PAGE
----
Making a vehicle safe isn’t easy, and automakers work round the clock to ensure our vehicles are structurally sound. Seat belts, airbags, and the anti-lock braking system all work to keep you safe. Self-driving cars are starting to become a reality, and passenger safety is a priority. How a passenger sits in their vehicle while they aren’t driving is an important consideration. Principal Engineer, Jason Hallman is leading the research at the Toyota Collaborative Safety Research Center. The study examines the variations in body posture during a drive and how this information can enhance vehicle safety.
At present, all passenger safety regulations require crash dummies to remain in upright postures when driving. However, regular passengers don’t typically stay in an upright position while driving. Vehicle passengers will engage in various activities such as eating, drinking, and chatting with other passengers. Some researchers believe that these tests should encompass these multiple changes in body postures to improve the design of automated cars for passenger safety.
Toyota conducted a study where they place cameras in 75 vehicles. They used this footage to monitor 300 front-seat passengers and monitor their posture throughout 3,000 trips. Their findings showed that the passengers’ behavior was varied depending on how long their drive was. One example of this was that passengers were more likely to recline their seats on longer trips rather than shorter ones. Studying these various behaviors help researchers develop innovative test methods and safety devices.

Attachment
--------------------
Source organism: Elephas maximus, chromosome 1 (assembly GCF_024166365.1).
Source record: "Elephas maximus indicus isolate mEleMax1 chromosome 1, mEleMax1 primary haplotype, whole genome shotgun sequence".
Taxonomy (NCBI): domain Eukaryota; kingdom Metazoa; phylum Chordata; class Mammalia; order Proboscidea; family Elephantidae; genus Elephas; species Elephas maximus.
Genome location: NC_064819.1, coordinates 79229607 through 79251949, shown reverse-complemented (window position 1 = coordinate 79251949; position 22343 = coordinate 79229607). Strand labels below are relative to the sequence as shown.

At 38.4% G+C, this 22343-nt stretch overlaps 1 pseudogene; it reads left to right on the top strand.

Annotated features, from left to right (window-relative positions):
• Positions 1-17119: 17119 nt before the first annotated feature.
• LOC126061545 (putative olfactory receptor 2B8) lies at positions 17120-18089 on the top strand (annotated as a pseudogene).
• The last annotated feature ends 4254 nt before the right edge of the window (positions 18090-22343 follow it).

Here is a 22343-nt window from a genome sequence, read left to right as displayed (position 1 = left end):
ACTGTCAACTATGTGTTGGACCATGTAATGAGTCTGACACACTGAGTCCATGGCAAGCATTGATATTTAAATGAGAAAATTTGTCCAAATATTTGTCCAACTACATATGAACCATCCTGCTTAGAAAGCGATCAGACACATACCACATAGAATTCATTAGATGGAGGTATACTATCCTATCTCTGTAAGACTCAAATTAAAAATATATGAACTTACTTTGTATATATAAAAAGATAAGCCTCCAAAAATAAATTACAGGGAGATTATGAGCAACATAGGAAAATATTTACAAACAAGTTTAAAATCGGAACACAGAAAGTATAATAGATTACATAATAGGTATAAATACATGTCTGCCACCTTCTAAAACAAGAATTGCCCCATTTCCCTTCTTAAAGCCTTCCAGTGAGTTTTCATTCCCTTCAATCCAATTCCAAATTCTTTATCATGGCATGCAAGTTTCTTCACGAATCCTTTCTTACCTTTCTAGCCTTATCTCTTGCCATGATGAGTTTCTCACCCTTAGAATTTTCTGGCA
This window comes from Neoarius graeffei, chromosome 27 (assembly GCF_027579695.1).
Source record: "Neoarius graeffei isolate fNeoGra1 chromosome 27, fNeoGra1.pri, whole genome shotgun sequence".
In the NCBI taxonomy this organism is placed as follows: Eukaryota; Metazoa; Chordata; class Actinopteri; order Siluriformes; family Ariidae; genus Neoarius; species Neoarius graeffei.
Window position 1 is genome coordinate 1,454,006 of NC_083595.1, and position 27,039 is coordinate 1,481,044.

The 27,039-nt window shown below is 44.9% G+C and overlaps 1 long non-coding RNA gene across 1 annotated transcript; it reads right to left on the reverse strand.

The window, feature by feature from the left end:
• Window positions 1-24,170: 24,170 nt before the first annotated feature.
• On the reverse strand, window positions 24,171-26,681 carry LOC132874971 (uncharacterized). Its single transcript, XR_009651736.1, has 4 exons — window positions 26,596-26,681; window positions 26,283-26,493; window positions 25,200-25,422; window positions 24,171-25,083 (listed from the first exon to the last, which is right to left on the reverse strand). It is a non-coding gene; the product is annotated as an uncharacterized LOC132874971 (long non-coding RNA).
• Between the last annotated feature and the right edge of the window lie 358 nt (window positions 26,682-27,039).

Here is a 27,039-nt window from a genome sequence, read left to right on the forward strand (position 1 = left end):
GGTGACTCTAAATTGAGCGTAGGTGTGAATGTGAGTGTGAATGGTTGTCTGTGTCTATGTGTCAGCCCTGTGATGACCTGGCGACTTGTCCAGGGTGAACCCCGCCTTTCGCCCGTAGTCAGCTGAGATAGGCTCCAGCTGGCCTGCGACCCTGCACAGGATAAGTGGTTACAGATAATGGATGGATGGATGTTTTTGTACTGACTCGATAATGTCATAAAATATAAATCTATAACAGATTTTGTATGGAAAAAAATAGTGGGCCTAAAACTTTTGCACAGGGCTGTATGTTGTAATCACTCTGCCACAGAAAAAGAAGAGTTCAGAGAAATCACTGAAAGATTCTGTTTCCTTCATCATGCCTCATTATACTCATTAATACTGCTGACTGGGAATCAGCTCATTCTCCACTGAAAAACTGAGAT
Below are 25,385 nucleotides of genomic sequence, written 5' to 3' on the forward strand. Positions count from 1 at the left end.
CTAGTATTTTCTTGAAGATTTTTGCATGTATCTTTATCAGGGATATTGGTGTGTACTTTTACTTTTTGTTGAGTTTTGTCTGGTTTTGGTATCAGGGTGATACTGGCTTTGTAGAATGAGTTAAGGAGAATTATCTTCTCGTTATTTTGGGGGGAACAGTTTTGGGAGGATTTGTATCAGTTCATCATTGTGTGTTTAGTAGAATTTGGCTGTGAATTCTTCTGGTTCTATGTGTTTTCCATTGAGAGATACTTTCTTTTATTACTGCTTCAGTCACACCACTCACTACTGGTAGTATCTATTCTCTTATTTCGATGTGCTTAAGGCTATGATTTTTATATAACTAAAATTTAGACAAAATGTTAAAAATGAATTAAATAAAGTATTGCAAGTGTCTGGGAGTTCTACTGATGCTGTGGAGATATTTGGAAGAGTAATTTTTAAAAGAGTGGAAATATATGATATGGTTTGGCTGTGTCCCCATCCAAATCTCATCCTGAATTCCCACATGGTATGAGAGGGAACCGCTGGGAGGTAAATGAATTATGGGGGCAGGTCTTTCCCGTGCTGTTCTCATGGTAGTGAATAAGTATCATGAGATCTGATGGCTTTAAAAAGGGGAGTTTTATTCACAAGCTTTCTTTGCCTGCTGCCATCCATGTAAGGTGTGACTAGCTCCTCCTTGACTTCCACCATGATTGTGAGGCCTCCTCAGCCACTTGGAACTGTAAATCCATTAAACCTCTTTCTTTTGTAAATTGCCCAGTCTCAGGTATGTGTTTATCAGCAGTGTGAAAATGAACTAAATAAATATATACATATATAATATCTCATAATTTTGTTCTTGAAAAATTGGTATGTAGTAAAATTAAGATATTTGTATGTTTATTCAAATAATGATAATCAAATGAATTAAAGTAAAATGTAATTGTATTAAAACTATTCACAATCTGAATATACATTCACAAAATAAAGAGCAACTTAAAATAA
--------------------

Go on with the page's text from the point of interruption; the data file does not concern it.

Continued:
Toyota has also collaborated with the University of Michigan to study passengers’ maneuvers right before a crash. If they can identify these maneuvers, they may be able to optimize future safety devices. The research from these findings will provide a huge advancement in safety for the automotive industry and society as a whole.
One way these findings would be used is with the Toyota Total Human Model for Safety (THUMS). According to Toyota, THUMS is a tool used to ‘Simulate human body injuries caused by vehicle collisions on computer-based models.’ Currently, THUMS is being used by various manufacturers, research institutions, universities, and more. Toyota just recently announced it would be offering this software for free next year.
It may come as a surprise that body posture and maneuvers have only recently been studied. However, female crash dummies weren’t even used until 2003. Thank Toyota, for pioneering the research for posture.